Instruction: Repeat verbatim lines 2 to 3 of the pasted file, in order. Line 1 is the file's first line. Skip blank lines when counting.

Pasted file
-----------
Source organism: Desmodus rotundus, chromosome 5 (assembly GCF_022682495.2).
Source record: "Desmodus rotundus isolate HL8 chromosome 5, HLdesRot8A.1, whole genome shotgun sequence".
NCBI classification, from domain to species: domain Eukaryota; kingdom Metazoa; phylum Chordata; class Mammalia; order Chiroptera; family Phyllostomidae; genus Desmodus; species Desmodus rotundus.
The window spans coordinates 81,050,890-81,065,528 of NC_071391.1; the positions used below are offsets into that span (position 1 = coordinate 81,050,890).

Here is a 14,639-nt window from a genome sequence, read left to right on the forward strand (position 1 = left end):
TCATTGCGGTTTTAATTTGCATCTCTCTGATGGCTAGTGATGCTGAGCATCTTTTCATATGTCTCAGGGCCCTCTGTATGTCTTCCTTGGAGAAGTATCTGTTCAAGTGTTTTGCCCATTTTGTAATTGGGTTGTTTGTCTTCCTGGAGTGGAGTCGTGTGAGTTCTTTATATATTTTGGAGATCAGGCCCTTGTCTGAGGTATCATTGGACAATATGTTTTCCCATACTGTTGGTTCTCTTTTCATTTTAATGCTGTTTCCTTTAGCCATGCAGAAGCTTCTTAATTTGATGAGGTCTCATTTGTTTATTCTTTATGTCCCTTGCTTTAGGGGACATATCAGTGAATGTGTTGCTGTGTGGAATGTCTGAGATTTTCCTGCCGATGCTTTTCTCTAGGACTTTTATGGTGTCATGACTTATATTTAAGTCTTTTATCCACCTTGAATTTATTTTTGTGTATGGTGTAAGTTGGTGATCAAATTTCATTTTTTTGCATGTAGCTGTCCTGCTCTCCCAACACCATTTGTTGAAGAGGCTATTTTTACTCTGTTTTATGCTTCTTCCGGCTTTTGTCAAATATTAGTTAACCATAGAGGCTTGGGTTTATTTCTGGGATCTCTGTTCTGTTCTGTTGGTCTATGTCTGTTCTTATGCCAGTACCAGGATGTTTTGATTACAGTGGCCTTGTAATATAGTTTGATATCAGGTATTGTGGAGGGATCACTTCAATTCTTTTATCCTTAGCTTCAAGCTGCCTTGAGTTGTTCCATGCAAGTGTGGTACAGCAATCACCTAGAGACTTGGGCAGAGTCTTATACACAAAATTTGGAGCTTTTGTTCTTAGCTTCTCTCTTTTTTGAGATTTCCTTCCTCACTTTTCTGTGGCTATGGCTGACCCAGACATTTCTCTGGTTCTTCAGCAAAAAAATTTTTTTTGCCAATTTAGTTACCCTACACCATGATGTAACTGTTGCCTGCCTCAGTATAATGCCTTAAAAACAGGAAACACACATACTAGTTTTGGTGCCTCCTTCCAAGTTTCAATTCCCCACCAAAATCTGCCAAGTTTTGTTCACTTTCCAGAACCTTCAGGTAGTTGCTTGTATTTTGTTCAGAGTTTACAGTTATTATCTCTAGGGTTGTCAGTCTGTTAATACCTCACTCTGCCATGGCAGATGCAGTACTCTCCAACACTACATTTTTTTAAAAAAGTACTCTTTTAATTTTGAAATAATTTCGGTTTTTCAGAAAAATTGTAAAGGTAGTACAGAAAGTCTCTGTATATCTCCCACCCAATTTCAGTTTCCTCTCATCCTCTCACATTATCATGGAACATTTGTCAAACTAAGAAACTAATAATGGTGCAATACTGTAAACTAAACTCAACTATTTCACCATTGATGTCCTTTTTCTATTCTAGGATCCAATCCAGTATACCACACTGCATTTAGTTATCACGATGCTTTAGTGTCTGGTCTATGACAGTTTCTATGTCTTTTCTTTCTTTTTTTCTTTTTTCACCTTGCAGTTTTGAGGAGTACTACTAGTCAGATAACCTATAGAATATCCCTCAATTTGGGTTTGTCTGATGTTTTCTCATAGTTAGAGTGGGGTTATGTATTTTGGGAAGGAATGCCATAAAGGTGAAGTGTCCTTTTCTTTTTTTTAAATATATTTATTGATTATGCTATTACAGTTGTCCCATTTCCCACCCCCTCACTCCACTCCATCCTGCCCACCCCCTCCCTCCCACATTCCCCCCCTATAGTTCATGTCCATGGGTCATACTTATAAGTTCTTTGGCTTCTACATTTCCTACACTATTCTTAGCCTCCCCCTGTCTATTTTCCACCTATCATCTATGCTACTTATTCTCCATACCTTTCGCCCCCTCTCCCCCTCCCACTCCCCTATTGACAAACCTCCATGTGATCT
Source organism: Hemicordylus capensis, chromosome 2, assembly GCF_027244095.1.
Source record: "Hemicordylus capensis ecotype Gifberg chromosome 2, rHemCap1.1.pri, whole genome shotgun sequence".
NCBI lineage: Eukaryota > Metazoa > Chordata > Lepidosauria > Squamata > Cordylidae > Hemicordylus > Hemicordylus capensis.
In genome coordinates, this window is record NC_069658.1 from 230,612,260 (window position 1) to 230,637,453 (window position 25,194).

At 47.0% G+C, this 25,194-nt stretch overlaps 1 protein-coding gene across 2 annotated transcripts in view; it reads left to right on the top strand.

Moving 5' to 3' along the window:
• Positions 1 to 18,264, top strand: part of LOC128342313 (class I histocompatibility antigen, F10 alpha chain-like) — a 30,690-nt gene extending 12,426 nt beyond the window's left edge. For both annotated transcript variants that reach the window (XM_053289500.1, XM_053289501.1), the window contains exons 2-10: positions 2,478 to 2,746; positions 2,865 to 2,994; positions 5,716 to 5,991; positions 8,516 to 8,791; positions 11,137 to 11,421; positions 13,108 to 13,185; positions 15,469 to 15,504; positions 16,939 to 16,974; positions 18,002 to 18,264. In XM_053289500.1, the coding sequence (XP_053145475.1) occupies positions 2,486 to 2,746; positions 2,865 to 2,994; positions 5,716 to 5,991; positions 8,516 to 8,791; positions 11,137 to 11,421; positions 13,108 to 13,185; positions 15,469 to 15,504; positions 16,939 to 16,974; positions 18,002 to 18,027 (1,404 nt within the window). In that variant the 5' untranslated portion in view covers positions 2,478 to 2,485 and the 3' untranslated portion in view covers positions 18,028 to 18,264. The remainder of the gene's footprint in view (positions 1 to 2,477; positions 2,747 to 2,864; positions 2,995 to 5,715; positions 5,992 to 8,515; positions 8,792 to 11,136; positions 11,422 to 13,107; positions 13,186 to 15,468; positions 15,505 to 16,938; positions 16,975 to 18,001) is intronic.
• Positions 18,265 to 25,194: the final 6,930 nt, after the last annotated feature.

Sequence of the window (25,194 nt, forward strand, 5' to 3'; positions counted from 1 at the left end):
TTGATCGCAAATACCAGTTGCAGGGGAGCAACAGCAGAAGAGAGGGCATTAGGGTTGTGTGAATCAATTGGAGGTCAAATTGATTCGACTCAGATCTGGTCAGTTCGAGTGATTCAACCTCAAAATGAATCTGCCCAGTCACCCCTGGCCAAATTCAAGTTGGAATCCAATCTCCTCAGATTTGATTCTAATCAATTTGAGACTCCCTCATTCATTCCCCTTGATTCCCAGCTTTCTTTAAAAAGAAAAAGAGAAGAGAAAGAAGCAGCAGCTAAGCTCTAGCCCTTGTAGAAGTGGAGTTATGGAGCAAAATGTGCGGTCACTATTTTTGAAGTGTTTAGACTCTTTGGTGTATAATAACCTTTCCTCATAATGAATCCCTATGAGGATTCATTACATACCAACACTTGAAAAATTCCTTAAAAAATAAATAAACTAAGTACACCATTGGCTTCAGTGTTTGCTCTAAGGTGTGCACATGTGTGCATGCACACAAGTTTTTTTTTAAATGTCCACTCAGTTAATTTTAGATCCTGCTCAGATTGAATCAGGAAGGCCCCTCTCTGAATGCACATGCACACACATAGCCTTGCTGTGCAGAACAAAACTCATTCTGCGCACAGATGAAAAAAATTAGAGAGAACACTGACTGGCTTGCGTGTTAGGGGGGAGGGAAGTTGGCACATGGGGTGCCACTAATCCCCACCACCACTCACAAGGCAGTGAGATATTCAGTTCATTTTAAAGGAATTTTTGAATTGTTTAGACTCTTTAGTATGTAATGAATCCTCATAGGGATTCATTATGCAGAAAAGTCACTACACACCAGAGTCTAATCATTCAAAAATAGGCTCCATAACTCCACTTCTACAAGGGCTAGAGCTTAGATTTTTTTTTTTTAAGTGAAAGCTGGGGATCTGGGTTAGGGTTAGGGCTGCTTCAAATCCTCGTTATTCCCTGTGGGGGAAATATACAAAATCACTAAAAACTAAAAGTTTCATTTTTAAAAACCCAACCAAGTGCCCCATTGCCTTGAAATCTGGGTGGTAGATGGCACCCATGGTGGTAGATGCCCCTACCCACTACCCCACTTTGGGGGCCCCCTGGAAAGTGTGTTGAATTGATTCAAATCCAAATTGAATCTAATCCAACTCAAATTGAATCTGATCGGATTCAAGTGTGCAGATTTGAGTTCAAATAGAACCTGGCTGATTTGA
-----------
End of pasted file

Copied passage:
Source record: "Desmodus rotundus isolate HL8 chromosome 5, HLdesRot8A.1, whole genome shotgun sequence".
NCBI classification, from domain to species: domain Eukaryota; kingdom Metazoa; phylum Chordata; class Mammalia; order Chiroptera; family Phyllostomidae; genus Desmodus; species Desmodus rotundus.